Examples of the compound [I]are tertiary phosphine compounds such as triphenylphosphine, tributylphosphine, tricyclohexylphosphine, methyldiphenylphosphine, etc.; secondary phosphine compounds such as butylphenylphosphine, diphenylphosphine, etc.; primary phosphine compounds such as phenylphosphine, octylphosphine, etc.; and tertiary bisphosphine compounds such as bisdiphenylphosphine, bis(diphenylphosphino)methane, 1,2-bis(diphenylphosphino)ethane, etc. One kind or two or more kinds selected from the group consisting of these compounds may be employed. Among them, there may preferably be employed arylphosphine compounds, above all most preferably triarylphosphines such as triphenylphosphine.

Such an organic phosphine compound may be incorporated in an amount of 0.001 to 20% by weight based on the total amount of the epoxy resin and the phenol resin, particularly preferably 0.01 to 5% by weight.

In this specification, the term "phosphorus acid compound" means all phosphorus acid compounds having oxygen atoms bonded directly to phosphorus atoms such as phosphoric acid, phosphorous acid, hypophosphorous acid, phosphonic acid, phosphinic acid, phosphinous acid and their derivatives.

As the organic phosphorus acid compound to be used in the present invention, there may be employed any of the organic phosphorus acid compounds having oxygen atoms bonded directly to phosphorus atoms in the molecules or having a part or all of said oxygen atoms substituted with one kind or two or more kinds of atoms selected from the group consisting of sulfur, selenium and tellurium, as exemplified by monophosphoric acid compounds such as organic phosphorus acids, organic phosphorus acid esters, organic phosphorus acid amides, organic phosphorus acid imides, organic phosphorus acid salts and the like or polyphosphorus acid compounds having two or more phosphorus atoms in one molecule. These organic phosphorus acid compounds are added with an aim to further improve humidity resistance and high temperature electrical characteristics of semiconductor devices through interaction with the organic phosphine compound, as compared with the case in which the organic phosphine compound is used alone.

Among the above organic phosphorus compounds, organic phosphorus acids have hydroxyl groups directly bonded to phosphorus atoms. Typical examples of such compounds are ethylphosphonic acid, phenylphosphonic acid, (4-ethylphenyl)phosphonic acid, cyclohexylphosphonic acid, methylenebisphosphonic acid, ethylidenebisphosphonic acid, dibutylphosphinic acid, diphenylphosphinic acid, butylphosphinous acid, phenylphosphinous acid, diethylphosphinous acid, diphenylphosphinous acid, and the like.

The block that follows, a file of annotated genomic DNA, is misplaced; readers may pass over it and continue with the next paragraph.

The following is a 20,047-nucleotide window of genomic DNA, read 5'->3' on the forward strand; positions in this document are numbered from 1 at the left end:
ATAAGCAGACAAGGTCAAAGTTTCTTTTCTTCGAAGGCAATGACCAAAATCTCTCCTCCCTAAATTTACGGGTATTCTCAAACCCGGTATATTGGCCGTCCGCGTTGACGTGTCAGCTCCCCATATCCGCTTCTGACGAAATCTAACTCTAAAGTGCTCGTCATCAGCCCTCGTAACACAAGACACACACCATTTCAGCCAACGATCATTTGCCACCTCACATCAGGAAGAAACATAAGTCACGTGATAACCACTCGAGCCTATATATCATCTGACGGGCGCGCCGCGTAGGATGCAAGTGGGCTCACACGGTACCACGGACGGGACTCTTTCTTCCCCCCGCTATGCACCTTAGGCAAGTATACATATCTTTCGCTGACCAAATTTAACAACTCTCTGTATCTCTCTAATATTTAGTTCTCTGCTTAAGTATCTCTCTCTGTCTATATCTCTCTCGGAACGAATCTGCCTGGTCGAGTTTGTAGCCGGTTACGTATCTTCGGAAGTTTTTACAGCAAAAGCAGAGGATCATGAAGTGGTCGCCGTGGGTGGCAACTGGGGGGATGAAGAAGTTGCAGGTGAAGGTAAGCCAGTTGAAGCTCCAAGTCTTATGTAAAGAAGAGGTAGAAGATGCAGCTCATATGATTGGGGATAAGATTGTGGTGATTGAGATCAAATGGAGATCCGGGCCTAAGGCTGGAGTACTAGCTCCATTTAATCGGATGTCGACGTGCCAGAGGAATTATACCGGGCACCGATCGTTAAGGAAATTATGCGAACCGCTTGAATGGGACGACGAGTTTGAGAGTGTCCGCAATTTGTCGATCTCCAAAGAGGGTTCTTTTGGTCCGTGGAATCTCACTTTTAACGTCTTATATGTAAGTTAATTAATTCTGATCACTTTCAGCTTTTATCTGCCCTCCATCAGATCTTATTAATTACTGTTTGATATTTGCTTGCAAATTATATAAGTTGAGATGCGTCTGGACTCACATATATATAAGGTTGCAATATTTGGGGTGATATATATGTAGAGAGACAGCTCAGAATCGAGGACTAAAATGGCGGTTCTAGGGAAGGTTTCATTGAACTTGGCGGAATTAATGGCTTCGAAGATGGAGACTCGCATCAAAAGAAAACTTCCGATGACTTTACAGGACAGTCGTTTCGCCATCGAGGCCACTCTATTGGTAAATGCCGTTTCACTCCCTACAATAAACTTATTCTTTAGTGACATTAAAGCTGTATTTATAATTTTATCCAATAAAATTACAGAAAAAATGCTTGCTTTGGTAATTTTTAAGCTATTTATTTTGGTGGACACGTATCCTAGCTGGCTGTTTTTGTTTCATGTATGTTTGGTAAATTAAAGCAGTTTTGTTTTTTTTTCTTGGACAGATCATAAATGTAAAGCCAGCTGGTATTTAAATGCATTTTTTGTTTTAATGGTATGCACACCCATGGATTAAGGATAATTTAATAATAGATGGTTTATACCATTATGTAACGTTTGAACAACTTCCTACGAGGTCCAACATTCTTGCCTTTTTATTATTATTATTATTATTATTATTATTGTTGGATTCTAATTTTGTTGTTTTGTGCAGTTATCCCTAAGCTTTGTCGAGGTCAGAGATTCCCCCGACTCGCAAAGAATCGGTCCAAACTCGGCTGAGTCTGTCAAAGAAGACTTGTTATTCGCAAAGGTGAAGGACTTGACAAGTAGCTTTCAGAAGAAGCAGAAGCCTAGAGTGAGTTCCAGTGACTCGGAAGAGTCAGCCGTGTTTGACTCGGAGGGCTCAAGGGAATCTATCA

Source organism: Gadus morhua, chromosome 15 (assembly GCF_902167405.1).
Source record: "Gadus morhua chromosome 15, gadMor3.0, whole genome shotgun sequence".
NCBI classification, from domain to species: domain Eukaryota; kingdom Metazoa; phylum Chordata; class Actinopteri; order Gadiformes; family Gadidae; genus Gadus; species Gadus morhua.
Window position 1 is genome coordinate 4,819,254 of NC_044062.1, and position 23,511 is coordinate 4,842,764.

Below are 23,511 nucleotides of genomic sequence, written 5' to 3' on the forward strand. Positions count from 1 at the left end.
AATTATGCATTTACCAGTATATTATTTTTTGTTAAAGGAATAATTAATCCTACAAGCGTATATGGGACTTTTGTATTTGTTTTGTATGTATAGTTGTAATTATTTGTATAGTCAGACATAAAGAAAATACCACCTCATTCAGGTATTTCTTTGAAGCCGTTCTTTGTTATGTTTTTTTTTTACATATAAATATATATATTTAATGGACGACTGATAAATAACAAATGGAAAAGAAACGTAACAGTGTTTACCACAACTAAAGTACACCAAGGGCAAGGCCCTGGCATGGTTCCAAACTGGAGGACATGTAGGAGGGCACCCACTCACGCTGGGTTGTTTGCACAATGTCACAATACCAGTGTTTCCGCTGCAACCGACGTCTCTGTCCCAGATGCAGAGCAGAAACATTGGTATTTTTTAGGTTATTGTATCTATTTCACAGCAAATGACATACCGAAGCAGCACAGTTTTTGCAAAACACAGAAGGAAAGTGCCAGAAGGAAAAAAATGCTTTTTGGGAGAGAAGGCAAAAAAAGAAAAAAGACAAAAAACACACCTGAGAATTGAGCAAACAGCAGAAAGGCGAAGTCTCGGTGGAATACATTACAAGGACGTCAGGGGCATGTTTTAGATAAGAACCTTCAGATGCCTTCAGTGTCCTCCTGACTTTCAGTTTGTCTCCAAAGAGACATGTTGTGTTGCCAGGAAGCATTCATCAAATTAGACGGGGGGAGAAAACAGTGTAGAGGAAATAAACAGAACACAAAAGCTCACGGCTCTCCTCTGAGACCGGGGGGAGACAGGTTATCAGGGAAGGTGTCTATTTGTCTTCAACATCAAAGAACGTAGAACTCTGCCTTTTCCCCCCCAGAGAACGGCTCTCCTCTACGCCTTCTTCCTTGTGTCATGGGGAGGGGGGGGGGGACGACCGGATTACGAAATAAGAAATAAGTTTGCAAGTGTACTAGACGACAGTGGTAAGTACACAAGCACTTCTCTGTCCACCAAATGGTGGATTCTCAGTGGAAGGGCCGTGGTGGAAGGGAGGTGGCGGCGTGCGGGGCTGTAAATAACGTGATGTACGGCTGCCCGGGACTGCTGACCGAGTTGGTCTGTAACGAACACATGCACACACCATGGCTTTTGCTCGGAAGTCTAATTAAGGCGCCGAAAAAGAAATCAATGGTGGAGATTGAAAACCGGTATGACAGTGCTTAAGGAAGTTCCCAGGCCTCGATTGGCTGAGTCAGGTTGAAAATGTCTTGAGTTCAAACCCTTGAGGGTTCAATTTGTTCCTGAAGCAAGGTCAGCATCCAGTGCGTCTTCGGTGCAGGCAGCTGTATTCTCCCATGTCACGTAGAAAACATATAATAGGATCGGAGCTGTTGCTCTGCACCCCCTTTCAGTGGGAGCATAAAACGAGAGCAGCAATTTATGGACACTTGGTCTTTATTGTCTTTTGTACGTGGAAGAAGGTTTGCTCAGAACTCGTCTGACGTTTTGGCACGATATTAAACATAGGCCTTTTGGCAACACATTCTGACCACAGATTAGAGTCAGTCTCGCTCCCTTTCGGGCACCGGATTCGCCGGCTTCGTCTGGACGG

Organic phosphorus acid ester compounds have at least one hydrogen atom of the hydroxyl group directly bonded to a phosphorus atom substituted with an alkyl group, a cycloalkyl group, an aryl group, etc. These may include, for example, phosphoric acid triester compounds such as trimethyl phosphate, triethyl phosphate, tributyl phosphate, trioctyl phosphate, triphenyl phosphate, tricresyl phosphate, cresyldiphenyl phosphate, octyldiphenyl phosphate, trimethacryloxypropyl phosphate, triallyl phosphate, tripolyoxyethylenealkylether phosphate, and the like; phosphoric acid diester compounds such as dimethyl phosphate, dibutyl phosphate, dioctyl phosphate, diphenyl phosphate, dicresyl phosphate, octylphenyl phosphate, diacryloxylethyl phosphate, and the like; phosphoric acid monoester compounds such as ethyl phosphate, butyl phosphate, octyl phospahte, dodecyl phosphate, octadecyl phosphate, oleyl phosphate, phenyl phosphate, methacryloxypropyl phosphate and the like; phosphorous acid triester compounds such as triethyl phosphite, triisopropyl phosphite, trioleyl phosphite, triphenyl phosphite, tricresyl phosphite, tristearyl phosphite, allyldibutyl phosphite, and the like; phosphorous acid diester compounds such as diisopropyl phosphite, didodecyl phosphite, dioleyl phosphite, diphenyl phosphite, butylphenyl phosphite and the like; phosphorous acid monoester compounds such as butyl phosphite, oleyl phosphite, stearyl phosphite, phenyl phosphite and the like; hypophosphorous acid ester compounds such as dibutyl hypophosphite, diphenyl hypophosphite, octyl hypophosphite, phenyl hypophosphite and the like; phosphonic acid ester compounds such as dimethyl ethylphosphonate, diethyl phenylphosphonate, diphenyl phenylphosphonate, methyl phenylphosphonate, phenyl phenylphosphonate and the like; phosphinic acid ester compounds such as methyl diethylphosphinate, ethyl diphenylphosphinate, phenyl diphenylphosphinate, phenyl ethylphosphinate, phenyl phenylphosphinate and the like; phosphonous acid ester compounds such as diethyl butylphosphonate, dibutyl phenylphosphonate, diphenyl phenylphosphonate and the like; phosphinous acid ester compounds such as propyl diethylphosphinite, phenyl diphenylphosphinite, phenyl phenylphosphinite, ethyl butylphosphinite, butyl phenylphosphinite, octadecyl phosphinite, phenyl phosphinite and the like; and so on.